The JOOQ technology for writing SQL query in Java.

Posted By : Ravindra Singh | 31-Jul-2019

Introduction :


The first question you have in your mind what is JOOQ ( Java Object-Oriented Querying ) :


JOOQ is a very latest and powerful technology for providing the easiest way to write SQL query in java. It generates Java code from your database and gives you a way to build your type-safe SQL queries through its fluent API.

Java Object-Oriented Querying, we can be called as JOOQ,

is a light database-mapping software library in Java. Its purpose is to be both relational and object-oriented by providing a domain-specific language(DSL) to construct queries from classes generated from a database schema.

Why we use JOOQ :

If we talk about JPA and Hibernate are a great fit to implement persist and update use cases, and simple queries. But most applications required a lot more than that. You have to required the use of a full feature set of SQL to implement your queries. That’s why JPA supports native queries. 

But the other libraries are much best fitted to implement complex SQL queries. One of them is jOOQ. It comes with a new feature called Java DSL that enables you to build SQL queries in better comfortable and type-safe way.


I> JOOQ is a dual-licensed Open Source product.

II> JOOQ implements the SQL internally as a domain-specific language in Java, for providing the typesafe construction and execution of SQL statements of high complexity.

III> And if we talk about extensions that JOOQ includes i.e nested semi-joins, anti-joins, self-joins, aliasing, selects, derived tables, joins,  as well as many vendor-specific extensions such as stored procedures, etc.


How to implement JOOQ :

Before using the jOOQ in your project, First, you need to add a few dependencies into it. 



Generating JOOQ classes based on a database : 

We are using a PostgreSQL with a simple test database containing the tables author, book, book_author, and publisher.

So now let's start to review the example of a Maven build configuration that calls the code generator within Maven’s generate goal. The very first generator connects to the public schema of the JOOQ database on any SQL server on localhost. Then It writes the generated classes in the folder target/generated-sources/JOOQ.




When you run the Maven build, and after a successful build, you can find a set of classes in the packages :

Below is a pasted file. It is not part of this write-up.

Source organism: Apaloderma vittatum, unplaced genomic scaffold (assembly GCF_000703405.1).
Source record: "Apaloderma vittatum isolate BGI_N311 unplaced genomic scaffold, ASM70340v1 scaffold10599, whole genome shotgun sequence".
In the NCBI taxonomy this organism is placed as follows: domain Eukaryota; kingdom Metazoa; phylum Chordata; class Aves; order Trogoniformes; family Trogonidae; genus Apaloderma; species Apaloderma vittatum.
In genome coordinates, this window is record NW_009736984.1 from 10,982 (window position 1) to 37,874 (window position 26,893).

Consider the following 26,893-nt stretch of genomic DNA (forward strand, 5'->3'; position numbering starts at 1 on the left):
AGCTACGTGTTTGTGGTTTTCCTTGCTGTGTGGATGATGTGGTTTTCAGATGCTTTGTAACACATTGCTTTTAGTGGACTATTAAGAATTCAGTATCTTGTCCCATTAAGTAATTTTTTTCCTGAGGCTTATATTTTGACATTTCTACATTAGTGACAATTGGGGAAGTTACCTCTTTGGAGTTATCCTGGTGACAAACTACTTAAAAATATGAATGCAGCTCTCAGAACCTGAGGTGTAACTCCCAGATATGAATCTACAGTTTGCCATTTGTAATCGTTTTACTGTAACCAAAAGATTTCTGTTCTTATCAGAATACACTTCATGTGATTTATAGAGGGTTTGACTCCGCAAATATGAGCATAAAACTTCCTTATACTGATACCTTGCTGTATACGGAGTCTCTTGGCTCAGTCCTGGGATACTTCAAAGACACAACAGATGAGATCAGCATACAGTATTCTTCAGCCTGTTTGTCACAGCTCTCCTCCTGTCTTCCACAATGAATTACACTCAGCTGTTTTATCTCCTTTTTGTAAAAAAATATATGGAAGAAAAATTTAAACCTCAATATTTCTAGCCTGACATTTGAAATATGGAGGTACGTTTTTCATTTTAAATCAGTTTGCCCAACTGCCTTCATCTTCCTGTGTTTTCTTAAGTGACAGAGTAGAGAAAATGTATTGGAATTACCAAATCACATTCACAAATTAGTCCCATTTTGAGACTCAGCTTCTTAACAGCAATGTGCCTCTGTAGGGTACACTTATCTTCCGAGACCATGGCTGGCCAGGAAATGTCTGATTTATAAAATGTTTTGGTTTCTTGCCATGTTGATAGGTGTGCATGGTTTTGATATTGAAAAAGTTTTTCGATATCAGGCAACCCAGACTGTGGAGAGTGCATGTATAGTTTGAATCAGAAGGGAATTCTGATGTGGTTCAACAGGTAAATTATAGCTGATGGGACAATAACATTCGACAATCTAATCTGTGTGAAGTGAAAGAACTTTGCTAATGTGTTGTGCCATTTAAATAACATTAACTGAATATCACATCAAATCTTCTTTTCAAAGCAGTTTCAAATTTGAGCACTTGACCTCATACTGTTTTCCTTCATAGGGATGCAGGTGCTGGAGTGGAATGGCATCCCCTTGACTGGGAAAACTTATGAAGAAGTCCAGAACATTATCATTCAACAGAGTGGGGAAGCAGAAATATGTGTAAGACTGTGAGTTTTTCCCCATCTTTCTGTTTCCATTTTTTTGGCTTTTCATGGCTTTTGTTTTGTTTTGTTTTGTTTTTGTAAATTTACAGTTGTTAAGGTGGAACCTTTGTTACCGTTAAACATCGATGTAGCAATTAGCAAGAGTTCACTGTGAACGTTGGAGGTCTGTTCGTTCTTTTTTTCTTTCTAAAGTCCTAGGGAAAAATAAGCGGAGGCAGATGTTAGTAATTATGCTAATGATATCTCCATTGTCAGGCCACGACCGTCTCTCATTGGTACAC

I> org.ava.db. 




Implementing Queries with jOOQ :

The JOOQ comes with the great thing that is the DSL, it is very similar to SQL’s syntax. So, if you are so familiar with SQL, you will not have any problems to write your queries with jOOQ.

So the things are started with the creation of a DSLContext which you need to initialize with a JDBC Connection and the SQLDialect you want to use. Here I am using a PostgreSQL 9.4 database on localhost.


String user = "postgres";
String pass = "postgres";
String url = "jdbc:postgresql:jOOQ";
// Create a JDBC Connection
try (Connection conn = DriverManager.getConnection(url, user, pass)) {
    // Create a context for your database
    DSLContext ctx = DSL.using(conn, SQLDialect.POSTGRES_9_4);
    // Do something useful ...
} catch (Exception e) {

You can then use the DSLContext to create your queries.

So here I am starting with a simple query that retrieves all records from the book table.


Result result =;
for (Record r : result) {
    Long id = r.get(BOOK.ID);
    String title = r.get(BOOK.TITLE);
    Date publishingDate = r.get(BOOK.PUBLISHINGDATE);"Book: id="+id+" title="+title+ " publishingDate="+publishingDate);

In the above code, you can see an advantage of the code generation. In the place of providing the name of the book table as a String, you can simply use a static attribute of the generated Book class. 

After that when you have defined your query, Then you need to execute it and retrieve the result as you want. In the above example, I am doing that by calling the fetch method.

and in the final step, you can simply process the result. Here the query simply returned a collection of Record interfaces. And each of them represents a record of the query result.


A Slightly Less Simple Query :

Result> result =
for (Record r : result) {
    String fName = r.get(AUTHOR.FIRSTNAME);
    String lName = r.get(AUTHOR.LASTNAME);
    Integer _bookCount = r.get("bookCount", int.class);
    System.out.println(fName + " " + lName + " wrote " + _bookCount + " books.");

Finally, the jOOQ is a very important concept and enables you to implement your queries with a type-safe DSL that looks pretty similar to SQL.

About Author

Author Image
Ravindra Singh

Ravindra is Sr. Associate Consultant Development- Java (Backend Developer). And Familiar with AWS Cloud Machine Learning Programming (AWS Lex, Lambda, Polly, Elasticsearch ), And also having good experience in Spring Boot Microservice Architecture Applica

Request for Proposal

Name is required

Comment is required

Sending message..